7 Habits for Notaries to Help Fight the COVID-19 Blues

Whether we are sheltering in place or continuing to work in our notary signing agent businesses, we must find ways to stay positive and ready to identify opportunities when they emerge.   Having a negative outlook helps nothing. 

Today, I’d like to share habits that I have learned from observing smart people who get things done and keep going toward their goals in life no matter what is happening around them.

Habit #1  – Limit Negative Intake – Ramp Up the Positive

Allow yourself no more than two articles on COVID-19 issues per day.  

My personal habit is to look to see how many cases are being reported each day.  However, it is not necessary for me to read every single COVID-19 story that is happening across the U.S.  There are plenty of frightening articles to read right now and they are popular.  At least three sad or negative stories are posted by my social media friends each day.  Bad news is popular!  And, the media knows that it sells.  Right now, they are in full-swing trying to keep your eyes glued on their pages.  Naturally, there will be a tremendous amount of negative information to read every single day.   Here’s a great article that addresses this better than I can. “Don’t Go Down a Coronavirus Anxiety Spiral was published recently in Wired Magazine.  From the article: 

“Experts say overloading on information about events like the coronavirus outbreak can make you particularly anxious, especially if you’re stuck inside with little to do but keep scrolling on Twitter and Facebook.”  

You’ll find several great tips to help you actively fight a feeling of being defeated, anxious, and overwhelmed.  After the country comes back to life, you’ll need to continue to raise your shield of positive thinking and fight through even more bad news.  

If you aren’t sure what to do with all that free time you are going to accumulate from not wasting your time reading five versions of the same anxiety-inducing article, read up on marketing and running a business.  If that sounds like a snooze fest to your worry-weary brain, take a brisk walk each day (or several times each day) to help clear your mind and give you a sense of self-control and optimism.  It works!  

Habit #2 – Reduce Negative Thoughts and Speech Patterns 

Once you begin to limit the negative impact of daily COVID-19 news, you might find it is easier to slow down negative thinking and self-victimizing discussions about our current situation.

Did you know that YOU listen to YOU more than you listen to anyone else?  It’s true!  You especially listen to negative insights that you have.  We all have more negative insights currently, and we can’t let them take over.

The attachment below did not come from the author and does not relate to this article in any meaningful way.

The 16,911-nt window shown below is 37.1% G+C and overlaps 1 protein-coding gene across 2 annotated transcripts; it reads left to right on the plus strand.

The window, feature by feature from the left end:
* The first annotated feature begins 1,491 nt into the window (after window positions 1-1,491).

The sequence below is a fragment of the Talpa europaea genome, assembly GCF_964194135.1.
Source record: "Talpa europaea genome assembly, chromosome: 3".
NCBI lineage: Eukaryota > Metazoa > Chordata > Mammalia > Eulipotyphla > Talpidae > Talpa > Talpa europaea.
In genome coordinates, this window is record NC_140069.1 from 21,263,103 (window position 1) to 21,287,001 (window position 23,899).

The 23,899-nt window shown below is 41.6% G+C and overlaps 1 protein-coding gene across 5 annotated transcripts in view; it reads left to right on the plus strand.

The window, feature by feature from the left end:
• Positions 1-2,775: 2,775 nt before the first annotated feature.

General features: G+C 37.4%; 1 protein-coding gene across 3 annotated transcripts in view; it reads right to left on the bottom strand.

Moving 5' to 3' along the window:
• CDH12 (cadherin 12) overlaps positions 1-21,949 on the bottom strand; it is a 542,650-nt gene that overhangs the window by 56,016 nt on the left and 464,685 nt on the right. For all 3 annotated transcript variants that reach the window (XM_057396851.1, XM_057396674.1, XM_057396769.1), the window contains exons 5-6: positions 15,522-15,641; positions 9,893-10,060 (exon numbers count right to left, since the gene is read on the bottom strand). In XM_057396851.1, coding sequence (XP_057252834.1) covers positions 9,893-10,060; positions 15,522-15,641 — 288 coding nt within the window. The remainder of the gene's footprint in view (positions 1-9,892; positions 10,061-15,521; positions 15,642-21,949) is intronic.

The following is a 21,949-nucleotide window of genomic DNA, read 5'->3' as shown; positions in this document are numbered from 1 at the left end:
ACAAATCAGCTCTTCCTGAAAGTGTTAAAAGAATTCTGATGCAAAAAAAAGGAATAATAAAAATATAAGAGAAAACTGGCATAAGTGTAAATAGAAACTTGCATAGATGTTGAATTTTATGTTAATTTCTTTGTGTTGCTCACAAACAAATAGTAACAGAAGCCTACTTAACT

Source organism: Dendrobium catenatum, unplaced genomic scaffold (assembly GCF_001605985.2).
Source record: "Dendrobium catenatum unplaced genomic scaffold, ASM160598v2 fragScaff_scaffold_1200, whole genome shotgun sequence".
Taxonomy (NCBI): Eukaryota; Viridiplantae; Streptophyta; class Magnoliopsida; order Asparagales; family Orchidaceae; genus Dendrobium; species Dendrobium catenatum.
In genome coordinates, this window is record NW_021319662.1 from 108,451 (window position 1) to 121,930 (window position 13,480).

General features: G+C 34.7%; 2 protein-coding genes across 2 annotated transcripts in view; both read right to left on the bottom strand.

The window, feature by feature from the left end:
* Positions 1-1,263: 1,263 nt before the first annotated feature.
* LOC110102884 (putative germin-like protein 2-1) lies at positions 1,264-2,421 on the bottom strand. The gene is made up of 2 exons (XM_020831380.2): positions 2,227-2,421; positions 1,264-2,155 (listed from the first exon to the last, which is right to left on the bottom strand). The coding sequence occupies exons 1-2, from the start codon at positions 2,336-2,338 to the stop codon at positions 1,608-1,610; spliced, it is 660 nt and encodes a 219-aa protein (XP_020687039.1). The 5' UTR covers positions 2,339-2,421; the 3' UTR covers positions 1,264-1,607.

If you are constantly thinking and talking about the huge number of negative things going on because of COVID-19, your mind won’t be programmed to look for opportunity when life begins to move toward better times. Be a good friend to yourself by limiting the time your personal Debbie Downer hijacks your internal narrative. 

Show those negative and repeating thoughts who is boss!  You control what you think and say.  Don’t let YOU be the one making yourself feel victimized and defeated. 

Stopping the negative thoughts and conversations will help you think clearer about things that are productive.  If you feel you need to worry, limit the time you spend worrying to a certain time of day or find other ways to put fences around it.  

Habit #3 – Look Outward.

I have good friends who show kindness to others who are less fortunate weekly, even when there’s not a pandemic outside the front door. But, being the semi-reclusive writing sort that I am, I excuse myself frequently from doing good for others by saying, “I wish I could, but I work at my job all day and write all evening.” 

That’s not exactly the case right now.  If nothing else, I have rescued an hour a day that I am not to fight traffic driving to and from my job in rush hour traffic.  So, over the last two weeks, I have pushed myself to look outward and do a few things for others.  It’s been good for me.  I can say with 100% assurance that if you are feeling anxious and a little depressed about the current state of affairs, looking outward is a good start on feeling better.  There are people who need help everywhere. Helping someone else is empowering and rewarding. 

Here are ideas that are affordable or free:  Make a meal and drop it off to someone, run errands for a person who has small children or try offering to walk a dog for a sick or elderly person.  

I know that it feels weird to reach out to another person in your community and say, “Do you need me to go to the grocery store for you?”

So, try something easier like “I’m on the way to pick up ____ at ______. Can I pick up anything for you? I could just leave it at your door.” 

It is quite enjoyable to know that you helped someone’s life be a tiny bit better that day. 

If you don’t know anyone to help, call United Way or similar organizations to ask if there is local need for volunteers to do things that can be done safely and alone.  

Finally, if someone offers to help you with a task, don’t be so quick to say no. Let that person help you, too!  You’ll be allowing them to have a minute of feeling meaningful.  Helping you could be the high point of their week!

Habit #4 – Plan One Small Project. (And, complete it.)

Your private world is full of projects that need to be done–at least mine is! 

If you are anxious or depressed because of COVID-19, don’t set yourself up to fail by deciding to paint the entire house or embarking on some other big job.

Start small.  

Maybe you need to set up a new bookkeeping method for your notary business.

Or, perhaps you need to go through the kitchen junk drawer.  If things need to be tidied up here and there, do small things to restore order.

Grab a notebook and list small projects that need to be done.

Once you complete a couple of those, you will feel like tackling the bigger ones.  This habit truly will strengthen your sense of control over your life. 

Habit #5 – Use MS Teams, Webex or Zoom to Connect with a Group of Other Notaries.